Impressive Redpath Museum Collection


I was somewhat surprised when walking into the Redpath Museum. It wasn’t very far from the Academic Center, only a few bus stops away, and was surrounded by the beautiful McGill buildings. There was even an ice rink right outside the entrance. Once we walked in, it seemed like a completely different place. Walking in the front door, you’re greeted with fossils of all shapes and sizes, as well as different kinds of stuff animals, all with their names and information underneath.


After working our way through the entrance area, filling out our scavenger hunt card, learning different facts about the inhabitants of the museum, we walked upstairs. The section that we came into next was the most interesting and useful section for me out of the entirety of the whole museum. There were all different sorts of rock and mineral formations grouped together. I say useful because in my concept painting class right now, I am going to be incorporating crystals into the environment that I am creating, so being able to see the many different kinds of rocks, take pictures of them and read some their information was extremely helpful with my project. That aside though, they were interesting to look at in themselves.


In the next section of the museum, were the highlights of their collection. The giant dinosaur skeletons, both complete and in section. There were smaller sections of animals grouped together shaped around the Gorgosaurus Libratus skeleton in the middle (part of the T-Rex genus). Behind the intimidating skeletal structure, were all sorts of stuffed animals including a Canada Lynx, like the one that was supposed to be at the Biodome we went to last week, and a beaver (our school mascot!). After continuing to fill our sheets out with a variety of different information covered on this floor, we headed to the upper and final floor.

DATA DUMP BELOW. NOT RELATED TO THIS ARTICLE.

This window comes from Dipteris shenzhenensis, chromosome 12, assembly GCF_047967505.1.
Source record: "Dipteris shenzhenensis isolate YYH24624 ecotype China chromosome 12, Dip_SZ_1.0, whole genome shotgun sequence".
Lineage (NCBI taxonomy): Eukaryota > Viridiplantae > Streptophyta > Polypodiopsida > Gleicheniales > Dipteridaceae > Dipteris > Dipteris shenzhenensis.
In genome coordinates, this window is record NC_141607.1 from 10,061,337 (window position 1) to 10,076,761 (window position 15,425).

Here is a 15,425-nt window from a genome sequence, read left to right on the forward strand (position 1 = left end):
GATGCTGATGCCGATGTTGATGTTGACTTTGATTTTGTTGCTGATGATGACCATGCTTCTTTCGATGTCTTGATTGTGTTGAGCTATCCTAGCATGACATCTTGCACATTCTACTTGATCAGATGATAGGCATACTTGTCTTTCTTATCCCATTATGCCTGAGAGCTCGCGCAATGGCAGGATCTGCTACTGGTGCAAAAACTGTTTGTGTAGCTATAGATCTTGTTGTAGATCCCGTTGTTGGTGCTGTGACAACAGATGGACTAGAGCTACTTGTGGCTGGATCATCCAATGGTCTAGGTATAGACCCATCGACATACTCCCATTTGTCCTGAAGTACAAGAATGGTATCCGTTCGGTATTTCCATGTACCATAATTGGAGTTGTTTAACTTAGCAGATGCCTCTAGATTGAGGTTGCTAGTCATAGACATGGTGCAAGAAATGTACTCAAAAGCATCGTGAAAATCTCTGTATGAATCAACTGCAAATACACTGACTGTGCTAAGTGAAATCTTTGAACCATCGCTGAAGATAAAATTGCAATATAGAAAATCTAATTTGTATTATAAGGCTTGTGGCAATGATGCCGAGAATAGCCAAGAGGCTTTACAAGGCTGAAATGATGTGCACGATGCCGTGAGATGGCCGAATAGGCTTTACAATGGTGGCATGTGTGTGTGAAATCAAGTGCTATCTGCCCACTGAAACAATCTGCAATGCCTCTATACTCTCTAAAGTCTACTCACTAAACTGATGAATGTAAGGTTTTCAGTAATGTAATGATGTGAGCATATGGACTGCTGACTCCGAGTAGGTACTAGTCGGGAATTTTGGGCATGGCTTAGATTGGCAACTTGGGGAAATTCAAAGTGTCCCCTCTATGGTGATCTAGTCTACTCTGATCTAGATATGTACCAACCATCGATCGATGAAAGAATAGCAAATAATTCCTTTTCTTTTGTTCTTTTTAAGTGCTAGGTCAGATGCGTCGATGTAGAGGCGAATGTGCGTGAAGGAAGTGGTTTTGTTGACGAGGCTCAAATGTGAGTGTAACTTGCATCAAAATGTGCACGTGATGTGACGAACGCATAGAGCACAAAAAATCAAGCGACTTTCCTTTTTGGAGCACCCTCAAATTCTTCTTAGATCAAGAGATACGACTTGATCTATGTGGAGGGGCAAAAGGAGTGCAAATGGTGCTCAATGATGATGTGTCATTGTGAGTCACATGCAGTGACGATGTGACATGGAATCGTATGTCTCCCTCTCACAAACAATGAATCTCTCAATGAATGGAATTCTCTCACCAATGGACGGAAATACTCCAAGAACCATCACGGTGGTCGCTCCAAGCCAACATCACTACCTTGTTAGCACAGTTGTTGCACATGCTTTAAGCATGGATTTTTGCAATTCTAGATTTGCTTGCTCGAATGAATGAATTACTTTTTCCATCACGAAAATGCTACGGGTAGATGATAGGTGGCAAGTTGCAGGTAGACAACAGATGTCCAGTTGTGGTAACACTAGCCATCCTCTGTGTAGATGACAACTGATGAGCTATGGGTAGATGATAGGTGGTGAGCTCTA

On the stairs up, there were more stuffed animals of different kinds, as well as a massive, ancient seeming tree stump was we made sure to record in the form on a selfie. What other way was there to document the occasion right? The third floor, that looked over the collection on the second, was filled with human history. There was a mummy and skulls from different points of evolution. Then there were tools from many ages and points in our history, with in depth descriptions of where they came from and how they may have been used. There were also interesting decorative pieces and fashion statements of the times that had been dug up. For example, one thing that stuck out to us was the tiny shoe collection. To think people stuck their feet into basically, baby sized shoes, and broke the bones in their feet so that they could retain the shape? Crazy. Absolutely crazy.


I’d be lying if I said I wasn’t impressed by the collection at the Redpath museum. The museum really had all the major parts that I was looking to get out of taking this class, so I’m really glad that I was able to go, an experience I may not have taken advantage of otherwise. Definitely going to try and go back and get more pictures of those quartz rocks for my project!

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